"What could Seneca do?" she asks, with a discernible shudder. "He knew it would end that way - with the fall of the Roman Empire. But he could do nothing."
The impending fall of the West, as she sees it, torments Fallaci. And as much as that fall, what torments her is the blithe way in which the West is marching toward its precipice of choice. "Look at the school system of the West today. Students do not know history! They don't know who Churchill was! In Italy, they don't even know who Cavour was!" - a reference to Count Camillo Benso di Cavour, the conservative father, with the radical Garibaldi, of modern Italy.
Fallaci, rarely reverent, pauses to reflect on the question of where all the conservatives have gone in Europe. "In the beginning, I was dismayed, and I asked, how is it possible that we do not have a Cavour.
He was a revolutionary, and yes, he was not of the Left. Italy needs a Cavour - Europe needs a Cavour." Fallaci describes herself, too, as a revolutionary - "because I do what conservatives in Europe don't do, which is that I don't accept being treated like a delinquent."
She professes to "cry, sometimes, because I'm not 20 years younger, and I'm not healthy. But if I were, I would even sacrifice my writing to enter politics somehow."
She pauses to light a slim black cigarillo and take a sip of champagne.
Fortified, she returns to vehement speech. "You cannot survive if you do not know the past. We know why all the other civilisations have collapsed - from an excess of welfare, of richness, and from lack of morality, of spirituality." (She uses "welfare" here in the sense of well-being, so she is talking, really, of decadence.)
"The moment you give up your principles, and your values, you are dead, your culture is dead, your civilisation is dead. Period.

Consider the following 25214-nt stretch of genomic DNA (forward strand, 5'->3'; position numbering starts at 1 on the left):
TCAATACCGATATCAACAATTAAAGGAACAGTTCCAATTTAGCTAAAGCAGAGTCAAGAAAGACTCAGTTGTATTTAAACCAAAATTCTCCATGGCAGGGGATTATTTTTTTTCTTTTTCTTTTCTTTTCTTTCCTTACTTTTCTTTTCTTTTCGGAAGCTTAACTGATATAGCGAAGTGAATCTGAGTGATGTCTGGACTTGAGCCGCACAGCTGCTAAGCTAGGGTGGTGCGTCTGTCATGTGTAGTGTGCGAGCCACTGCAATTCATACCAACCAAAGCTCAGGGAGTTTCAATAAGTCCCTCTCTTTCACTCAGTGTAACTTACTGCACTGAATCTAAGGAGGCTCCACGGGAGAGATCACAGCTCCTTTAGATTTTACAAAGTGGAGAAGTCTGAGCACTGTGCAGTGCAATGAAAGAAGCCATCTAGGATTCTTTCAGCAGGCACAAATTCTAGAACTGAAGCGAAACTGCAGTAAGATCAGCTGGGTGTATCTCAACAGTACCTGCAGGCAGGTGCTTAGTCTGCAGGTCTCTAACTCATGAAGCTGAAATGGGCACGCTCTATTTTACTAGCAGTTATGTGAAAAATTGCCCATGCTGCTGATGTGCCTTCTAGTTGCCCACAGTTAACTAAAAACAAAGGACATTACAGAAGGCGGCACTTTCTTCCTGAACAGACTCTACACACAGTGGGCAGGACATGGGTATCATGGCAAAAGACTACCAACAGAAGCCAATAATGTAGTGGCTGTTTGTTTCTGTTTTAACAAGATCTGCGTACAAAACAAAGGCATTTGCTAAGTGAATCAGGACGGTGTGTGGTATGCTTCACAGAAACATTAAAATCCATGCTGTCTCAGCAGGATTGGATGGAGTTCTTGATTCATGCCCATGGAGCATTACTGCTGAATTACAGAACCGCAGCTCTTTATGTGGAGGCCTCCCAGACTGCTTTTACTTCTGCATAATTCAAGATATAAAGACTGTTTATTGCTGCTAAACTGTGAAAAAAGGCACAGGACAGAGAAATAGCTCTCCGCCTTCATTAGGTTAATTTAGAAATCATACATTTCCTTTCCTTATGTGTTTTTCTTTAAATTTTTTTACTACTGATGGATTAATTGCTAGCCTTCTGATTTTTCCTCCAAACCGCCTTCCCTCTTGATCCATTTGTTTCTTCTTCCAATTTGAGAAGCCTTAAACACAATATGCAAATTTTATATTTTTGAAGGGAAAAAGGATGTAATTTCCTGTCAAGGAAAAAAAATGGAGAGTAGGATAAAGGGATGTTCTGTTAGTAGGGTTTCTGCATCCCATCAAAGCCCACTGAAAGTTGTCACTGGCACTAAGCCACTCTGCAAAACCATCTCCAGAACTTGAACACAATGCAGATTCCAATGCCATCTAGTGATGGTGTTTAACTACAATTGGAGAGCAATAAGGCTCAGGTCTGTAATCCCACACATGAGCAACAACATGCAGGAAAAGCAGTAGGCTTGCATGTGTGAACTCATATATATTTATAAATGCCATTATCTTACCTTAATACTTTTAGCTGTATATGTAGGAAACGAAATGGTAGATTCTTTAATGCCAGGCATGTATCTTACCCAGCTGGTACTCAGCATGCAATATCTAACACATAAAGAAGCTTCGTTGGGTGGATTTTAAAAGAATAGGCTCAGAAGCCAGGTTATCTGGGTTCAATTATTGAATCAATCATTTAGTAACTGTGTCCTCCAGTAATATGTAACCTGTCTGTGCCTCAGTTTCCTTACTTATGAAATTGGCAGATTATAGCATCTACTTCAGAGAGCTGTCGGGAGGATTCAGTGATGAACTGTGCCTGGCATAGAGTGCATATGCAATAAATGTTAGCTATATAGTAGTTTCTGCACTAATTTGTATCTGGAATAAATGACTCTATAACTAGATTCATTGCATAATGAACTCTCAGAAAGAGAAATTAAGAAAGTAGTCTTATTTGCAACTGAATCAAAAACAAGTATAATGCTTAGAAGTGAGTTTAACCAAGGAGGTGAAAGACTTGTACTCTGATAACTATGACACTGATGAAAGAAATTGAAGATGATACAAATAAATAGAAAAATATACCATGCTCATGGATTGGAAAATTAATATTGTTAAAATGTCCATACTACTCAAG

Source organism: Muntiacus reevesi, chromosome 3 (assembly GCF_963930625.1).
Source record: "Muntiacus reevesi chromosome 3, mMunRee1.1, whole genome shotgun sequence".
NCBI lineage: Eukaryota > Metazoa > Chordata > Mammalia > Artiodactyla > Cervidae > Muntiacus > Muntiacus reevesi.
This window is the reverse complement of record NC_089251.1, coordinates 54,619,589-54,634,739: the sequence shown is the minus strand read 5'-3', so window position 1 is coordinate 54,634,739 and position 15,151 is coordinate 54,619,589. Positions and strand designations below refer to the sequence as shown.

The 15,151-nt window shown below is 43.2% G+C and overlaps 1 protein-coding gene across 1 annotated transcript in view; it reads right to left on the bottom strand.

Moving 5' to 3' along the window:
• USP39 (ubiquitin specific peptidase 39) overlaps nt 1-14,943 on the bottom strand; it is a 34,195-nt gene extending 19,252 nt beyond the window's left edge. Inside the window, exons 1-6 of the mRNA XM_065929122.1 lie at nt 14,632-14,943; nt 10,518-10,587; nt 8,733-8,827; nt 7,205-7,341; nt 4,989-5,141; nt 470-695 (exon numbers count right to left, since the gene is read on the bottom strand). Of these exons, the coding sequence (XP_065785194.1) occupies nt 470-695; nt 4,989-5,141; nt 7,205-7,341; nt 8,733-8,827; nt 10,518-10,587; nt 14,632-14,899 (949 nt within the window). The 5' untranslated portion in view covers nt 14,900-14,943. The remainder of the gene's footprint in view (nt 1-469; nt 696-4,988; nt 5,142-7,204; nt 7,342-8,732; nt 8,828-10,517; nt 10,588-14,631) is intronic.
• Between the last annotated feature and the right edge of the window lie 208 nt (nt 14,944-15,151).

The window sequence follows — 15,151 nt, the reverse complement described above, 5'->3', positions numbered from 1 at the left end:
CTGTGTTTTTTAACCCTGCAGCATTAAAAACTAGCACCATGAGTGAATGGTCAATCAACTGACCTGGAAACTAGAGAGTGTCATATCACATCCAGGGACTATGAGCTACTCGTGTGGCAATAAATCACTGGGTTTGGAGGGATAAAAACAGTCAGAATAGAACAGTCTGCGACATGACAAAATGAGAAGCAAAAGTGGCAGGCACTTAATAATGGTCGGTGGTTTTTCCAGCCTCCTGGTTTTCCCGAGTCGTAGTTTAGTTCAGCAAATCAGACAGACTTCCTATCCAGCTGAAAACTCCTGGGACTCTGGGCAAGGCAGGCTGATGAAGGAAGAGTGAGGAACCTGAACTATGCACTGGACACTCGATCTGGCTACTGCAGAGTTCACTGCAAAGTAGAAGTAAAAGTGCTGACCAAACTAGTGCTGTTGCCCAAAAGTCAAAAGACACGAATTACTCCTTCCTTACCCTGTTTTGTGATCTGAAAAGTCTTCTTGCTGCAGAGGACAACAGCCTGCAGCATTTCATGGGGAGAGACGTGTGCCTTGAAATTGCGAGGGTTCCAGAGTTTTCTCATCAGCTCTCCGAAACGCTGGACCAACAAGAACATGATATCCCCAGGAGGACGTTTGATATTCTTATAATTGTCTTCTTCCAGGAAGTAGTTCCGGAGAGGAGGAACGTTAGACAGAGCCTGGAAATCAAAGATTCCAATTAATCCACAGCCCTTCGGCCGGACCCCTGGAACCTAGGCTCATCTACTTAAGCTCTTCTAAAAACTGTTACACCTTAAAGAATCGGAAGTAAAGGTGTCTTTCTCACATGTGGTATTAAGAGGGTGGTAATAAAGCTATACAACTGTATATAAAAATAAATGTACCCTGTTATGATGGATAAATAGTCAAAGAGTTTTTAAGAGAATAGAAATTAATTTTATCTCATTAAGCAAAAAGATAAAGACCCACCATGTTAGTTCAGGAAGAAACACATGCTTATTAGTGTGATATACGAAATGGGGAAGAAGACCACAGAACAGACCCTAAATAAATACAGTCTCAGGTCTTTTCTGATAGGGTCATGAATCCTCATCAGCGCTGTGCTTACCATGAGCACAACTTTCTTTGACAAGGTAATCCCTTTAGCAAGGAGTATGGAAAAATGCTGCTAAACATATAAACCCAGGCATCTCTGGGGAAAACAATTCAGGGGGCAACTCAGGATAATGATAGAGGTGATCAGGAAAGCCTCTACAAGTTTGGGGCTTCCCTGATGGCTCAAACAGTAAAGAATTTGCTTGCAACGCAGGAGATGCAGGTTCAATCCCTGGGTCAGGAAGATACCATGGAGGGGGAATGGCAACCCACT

"I feel less alone when I read the books of Ratzinger." I had asked whether there was any contemporary leader she admired. Pope Benedict XVI was evidently a man in whom she reposed some trust.
"I am an atheist, and if an atheist and a pope think the same things, there must be something true. It's that simple! There must be some human truth here that is beyond religion."
Fallaci, who made her name interviewing statesmen (and not a few tyrants), believes that ours is "an age without leaders. We stopped having leaders at the end of the 20th century".
Of George W. Bush, she will concede only that he has "vigour," and that he is "obstinate" (in her book a compliment) and "gutsy". But it is "Ratzinger", as she insists on calling the Pope, who is her soulmate.
John Paul II was a "warrior, who did more to end the Soviet Union than even America", but she will not forgive him for his "weakness toward the Islamic world. Why, why was he so weak?"
The scant hopes that she has for the West she rests on his successor. As a cardinal, Pope Benedict XVI wrote frequently on the European (and the
Western) condition. Last year, he wrote an essay titled If Europe Hates Itself, from which Fallaci reads this to me: "The West reveals… a hatred of itself, which is strange and can only be considered pathological; the West… no longer loves itself; in its own history, it now sees only what is deplorable and destructive, while it is no longer able to perceive what is great and pure."
"Ecco!" she says. A man after her own heart. But I cannot be certain whether I see triumph in her eyes or pain. She refuses to attend the trial in Bergamo, set for next June.
"I don't even know if I will be around next year. My cancers are so bad that I think I've arrived at the end of the road. What a pity. I would like to live, not only because I love life so much but because I'd like to see the result of the trial. I do think I will be found guilty."
She laughs. Bitterly, of course, but she laughs.